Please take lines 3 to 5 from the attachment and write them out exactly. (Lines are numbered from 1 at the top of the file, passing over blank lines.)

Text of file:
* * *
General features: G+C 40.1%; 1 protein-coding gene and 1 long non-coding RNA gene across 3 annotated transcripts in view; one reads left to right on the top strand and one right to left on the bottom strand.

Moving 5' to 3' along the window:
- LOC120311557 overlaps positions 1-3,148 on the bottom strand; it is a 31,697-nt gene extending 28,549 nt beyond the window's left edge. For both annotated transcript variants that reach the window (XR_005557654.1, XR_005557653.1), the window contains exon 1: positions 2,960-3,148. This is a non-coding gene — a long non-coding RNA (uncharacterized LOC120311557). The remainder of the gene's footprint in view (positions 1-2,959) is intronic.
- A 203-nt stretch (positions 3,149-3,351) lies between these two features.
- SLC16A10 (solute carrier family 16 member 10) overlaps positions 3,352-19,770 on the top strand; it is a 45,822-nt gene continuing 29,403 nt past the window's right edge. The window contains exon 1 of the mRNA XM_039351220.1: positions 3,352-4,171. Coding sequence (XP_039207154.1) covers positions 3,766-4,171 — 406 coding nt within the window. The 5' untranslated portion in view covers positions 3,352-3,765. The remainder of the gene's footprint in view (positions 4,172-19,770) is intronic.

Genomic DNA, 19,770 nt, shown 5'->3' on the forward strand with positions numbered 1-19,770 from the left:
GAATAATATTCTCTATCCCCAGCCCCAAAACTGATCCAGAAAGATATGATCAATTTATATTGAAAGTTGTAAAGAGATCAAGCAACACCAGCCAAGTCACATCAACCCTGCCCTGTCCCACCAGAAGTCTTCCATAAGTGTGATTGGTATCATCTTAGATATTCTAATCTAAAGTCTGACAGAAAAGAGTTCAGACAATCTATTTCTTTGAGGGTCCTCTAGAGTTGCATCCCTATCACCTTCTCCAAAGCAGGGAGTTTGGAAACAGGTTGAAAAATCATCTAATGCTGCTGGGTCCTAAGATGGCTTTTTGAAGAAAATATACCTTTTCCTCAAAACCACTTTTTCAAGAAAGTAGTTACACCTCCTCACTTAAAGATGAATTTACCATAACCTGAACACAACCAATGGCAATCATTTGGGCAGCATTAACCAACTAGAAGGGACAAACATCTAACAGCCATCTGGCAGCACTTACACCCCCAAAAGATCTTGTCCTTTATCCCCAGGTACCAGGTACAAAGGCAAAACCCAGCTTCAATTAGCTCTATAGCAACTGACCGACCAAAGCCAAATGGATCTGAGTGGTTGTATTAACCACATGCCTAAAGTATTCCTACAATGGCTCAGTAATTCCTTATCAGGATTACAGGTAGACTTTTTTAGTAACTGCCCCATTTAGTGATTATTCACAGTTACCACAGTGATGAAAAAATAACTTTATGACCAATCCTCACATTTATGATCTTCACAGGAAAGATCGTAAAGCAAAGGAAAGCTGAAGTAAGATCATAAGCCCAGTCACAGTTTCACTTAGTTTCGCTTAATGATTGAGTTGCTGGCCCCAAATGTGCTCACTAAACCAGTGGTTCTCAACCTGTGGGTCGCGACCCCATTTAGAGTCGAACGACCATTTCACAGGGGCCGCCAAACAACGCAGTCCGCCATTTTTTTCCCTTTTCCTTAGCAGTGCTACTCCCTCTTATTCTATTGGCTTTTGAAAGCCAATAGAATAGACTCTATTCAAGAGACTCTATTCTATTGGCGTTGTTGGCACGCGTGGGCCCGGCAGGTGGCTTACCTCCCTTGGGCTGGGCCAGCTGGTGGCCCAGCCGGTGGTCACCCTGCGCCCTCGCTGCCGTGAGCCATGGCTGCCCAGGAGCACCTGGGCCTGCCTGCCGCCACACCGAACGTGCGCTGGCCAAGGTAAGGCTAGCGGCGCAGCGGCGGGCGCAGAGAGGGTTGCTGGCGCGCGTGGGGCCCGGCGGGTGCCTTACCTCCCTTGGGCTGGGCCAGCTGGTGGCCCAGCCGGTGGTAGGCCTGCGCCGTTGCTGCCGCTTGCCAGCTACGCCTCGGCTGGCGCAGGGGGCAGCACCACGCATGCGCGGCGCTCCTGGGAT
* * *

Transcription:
- LOC120311557 overlaps positions 1-3,148 on the bottom strand; it is a 31,697-nt gene extending 28,549 nt beyond the window's left edge. For both annotated transcript variants that reach the window (XR_005557654.1, XR_005557653.1), the window contains exon 1: positions 2,960-3,148. This is a non-coding gene — a long non-coding RNA (uncharacterized LOC120311557). The remainder of the gene's footprint in view (positions 1-2,959) is intronic.
- A 203-nt stretch (positions 3,149-3,351) lies between these two features.
- SLC16A10 (solute carrier family 16 member 10) overlaps positions 3,352-19,770 on the top strand; it is a 45,822-nt gene continuing 29,403 nt past the window's right edge. The window contains exon 1 of the mRNA XM_039351220.1: positions 3,352-4,171. Coding sequence (XP_039207154.1) covers positions 3,766-4,171 — 406 coding nt within the window. The 5' untranslated portion in view covers positions 3,352-3,765. The remainder of the gene's footprint in view (positions 4,172-19,770) is intronic.